The stay invention may be used with pallet frames and bridges which have other types cross section structures that those have been are described, with bridges which have no different compliance zones, and to those pallets, the tops of which have plastic structures which are not particularly intended for impact absorption. Stays may be applied to pallets which have wholly plastic decks, as in the prior art, including decks which are detachable or integral with respect to the other parts of the pallet. While the invention has been described in terms of a pallet having a base with eight peripheral columns and a center column, the invention may be applied to pallets having fewer or more columns, to pallets having plate bases, and to pallets which have a top supported on columns, more properly called feet, which run downwardly without any interconnecting base.

The technology of impact absorbing structures and stays may be used with predominately wood pallets, by forming a plastic plank which is attachable to a wood pallet in substitution of a wood leader board. A leader board is a slat (more simply called “leader” hereafter) which is at the end of the deck of a wood pallet. FIG. 18 shows a portion of a predominately wood pallet 220 which is configured mostly like a common commercial pallet. The pallet has wood top deck slats 222 which are fastened to three parallel wood rails 293. The bottoms of the rails are connected by bottom plates or cross pieces 233. The cross pieces 233 at ends are sometimes called bottom leader boards. The invention herein will also be applicable to bottom leader boards, although it is described only in terms of a top leader. In the invention, the leader at either or both ends is of pallet 220 made of thermoplastic with impact absorbing characteristics.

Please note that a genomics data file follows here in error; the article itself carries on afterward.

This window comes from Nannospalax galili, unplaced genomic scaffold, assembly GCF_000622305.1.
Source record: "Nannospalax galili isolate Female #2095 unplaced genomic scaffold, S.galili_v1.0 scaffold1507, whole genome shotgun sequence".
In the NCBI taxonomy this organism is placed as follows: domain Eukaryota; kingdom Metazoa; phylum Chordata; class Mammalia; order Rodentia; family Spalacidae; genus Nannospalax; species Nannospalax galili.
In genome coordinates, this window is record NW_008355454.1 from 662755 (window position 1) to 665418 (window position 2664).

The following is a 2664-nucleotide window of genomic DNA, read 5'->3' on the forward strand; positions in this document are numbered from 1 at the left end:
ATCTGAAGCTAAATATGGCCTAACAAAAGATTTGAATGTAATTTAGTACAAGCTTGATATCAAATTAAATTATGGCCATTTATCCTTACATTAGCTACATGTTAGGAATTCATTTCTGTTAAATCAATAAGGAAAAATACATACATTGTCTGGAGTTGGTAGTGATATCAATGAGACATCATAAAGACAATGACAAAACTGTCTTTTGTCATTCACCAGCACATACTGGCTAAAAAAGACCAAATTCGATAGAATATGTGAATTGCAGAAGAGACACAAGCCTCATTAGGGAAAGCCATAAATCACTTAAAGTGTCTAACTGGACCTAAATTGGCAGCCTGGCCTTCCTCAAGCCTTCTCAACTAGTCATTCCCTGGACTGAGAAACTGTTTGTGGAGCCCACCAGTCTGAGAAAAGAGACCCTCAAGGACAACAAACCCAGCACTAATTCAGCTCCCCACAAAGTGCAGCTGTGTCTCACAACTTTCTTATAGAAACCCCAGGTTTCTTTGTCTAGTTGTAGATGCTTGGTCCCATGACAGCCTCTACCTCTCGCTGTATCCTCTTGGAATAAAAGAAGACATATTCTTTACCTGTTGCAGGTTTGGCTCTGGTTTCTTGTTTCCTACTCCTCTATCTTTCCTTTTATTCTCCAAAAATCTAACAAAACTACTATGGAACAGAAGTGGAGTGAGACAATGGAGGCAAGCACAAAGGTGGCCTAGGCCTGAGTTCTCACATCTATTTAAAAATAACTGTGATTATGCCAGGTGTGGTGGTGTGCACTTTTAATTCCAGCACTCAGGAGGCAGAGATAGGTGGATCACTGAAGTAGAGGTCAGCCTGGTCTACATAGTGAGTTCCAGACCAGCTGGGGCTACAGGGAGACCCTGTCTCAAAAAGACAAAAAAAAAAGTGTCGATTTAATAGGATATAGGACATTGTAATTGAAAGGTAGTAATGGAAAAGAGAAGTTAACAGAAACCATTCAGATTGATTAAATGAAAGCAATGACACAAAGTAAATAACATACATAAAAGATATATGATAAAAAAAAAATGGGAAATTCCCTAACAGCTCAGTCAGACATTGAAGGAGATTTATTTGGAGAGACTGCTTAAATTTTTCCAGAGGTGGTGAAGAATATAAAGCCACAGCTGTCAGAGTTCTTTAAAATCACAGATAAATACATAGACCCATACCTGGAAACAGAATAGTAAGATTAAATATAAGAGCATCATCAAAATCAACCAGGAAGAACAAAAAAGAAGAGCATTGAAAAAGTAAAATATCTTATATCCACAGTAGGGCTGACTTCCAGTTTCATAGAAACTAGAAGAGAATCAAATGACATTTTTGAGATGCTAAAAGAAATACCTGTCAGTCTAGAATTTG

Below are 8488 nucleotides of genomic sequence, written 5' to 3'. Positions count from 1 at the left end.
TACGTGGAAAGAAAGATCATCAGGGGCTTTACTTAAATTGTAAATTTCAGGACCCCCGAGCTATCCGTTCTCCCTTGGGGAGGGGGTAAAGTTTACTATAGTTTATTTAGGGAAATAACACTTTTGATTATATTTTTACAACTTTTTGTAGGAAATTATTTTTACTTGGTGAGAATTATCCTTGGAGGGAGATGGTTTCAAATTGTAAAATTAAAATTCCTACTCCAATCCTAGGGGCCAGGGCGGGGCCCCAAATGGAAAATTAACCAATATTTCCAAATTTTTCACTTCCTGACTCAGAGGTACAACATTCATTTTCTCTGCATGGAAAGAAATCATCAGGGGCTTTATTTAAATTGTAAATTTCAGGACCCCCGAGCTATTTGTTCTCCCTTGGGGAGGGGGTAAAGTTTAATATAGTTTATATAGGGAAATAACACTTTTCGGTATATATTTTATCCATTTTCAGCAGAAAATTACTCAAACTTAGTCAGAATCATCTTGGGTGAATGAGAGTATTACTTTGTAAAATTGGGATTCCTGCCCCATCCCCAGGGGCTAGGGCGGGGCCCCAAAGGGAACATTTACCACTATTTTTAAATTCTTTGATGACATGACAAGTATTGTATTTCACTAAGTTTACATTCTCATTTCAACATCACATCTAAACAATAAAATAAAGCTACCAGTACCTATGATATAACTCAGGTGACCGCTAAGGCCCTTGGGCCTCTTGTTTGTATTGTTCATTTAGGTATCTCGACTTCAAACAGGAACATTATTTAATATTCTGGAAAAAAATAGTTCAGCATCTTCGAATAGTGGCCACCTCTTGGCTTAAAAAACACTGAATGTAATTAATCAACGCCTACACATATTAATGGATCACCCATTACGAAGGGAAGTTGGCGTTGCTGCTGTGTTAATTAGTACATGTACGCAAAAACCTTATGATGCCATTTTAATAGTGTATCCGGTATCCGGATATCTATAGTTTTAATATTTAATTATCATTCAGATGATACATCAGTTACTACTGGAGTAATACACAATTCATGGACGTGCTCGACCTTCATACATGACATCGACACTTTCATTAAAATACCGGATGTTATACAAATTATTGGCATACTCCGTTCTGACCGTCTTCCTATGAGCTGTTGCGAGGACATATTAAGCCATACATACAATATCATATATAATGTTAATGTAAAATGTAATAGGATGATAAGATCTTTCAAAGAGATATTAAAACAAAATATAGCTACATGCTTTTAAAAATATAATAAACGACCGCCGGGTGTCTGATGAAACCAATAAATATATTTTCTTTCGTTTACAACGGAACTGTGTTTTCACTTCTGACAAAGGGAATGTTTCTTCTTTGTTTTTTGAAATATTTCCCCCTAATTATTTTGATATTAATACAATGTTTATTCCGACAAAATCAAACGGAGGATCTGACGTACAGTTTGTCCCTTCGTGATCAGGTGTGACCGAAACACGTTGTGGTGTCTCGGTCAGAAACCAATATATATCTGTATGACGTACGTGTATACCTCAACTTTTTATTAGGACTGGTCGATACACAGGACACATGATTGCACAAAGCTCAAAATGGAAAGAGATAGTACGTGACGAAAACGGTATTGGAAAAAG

A leader for a wood pallet is essentially constructed like one side of the top frame of one of the plastic pallets which are described above. FIG. 18 shows such a leader 299 fastened by nailing or screwing to wood rails 293. The leader has impact absorbing zones 226 at the outer edge in combination with a steel stay 255. The stay is fastened to the leader as previously described. The impact absorbing zones will be comprised of open or closed cells, as previously described. The impact absorbing zone or zones may comprise all the width of the leader board, in accord with the construction of bridge 25A of pallet 20A in FIG. 4, or it may comprise one or more impact absorbing zones in combination with an inner zone which is less compliant, in accord with the construction of bridge 25 of pallet 20 in FIG. 1. The stay may be exposed or buried within plastic, as previously described.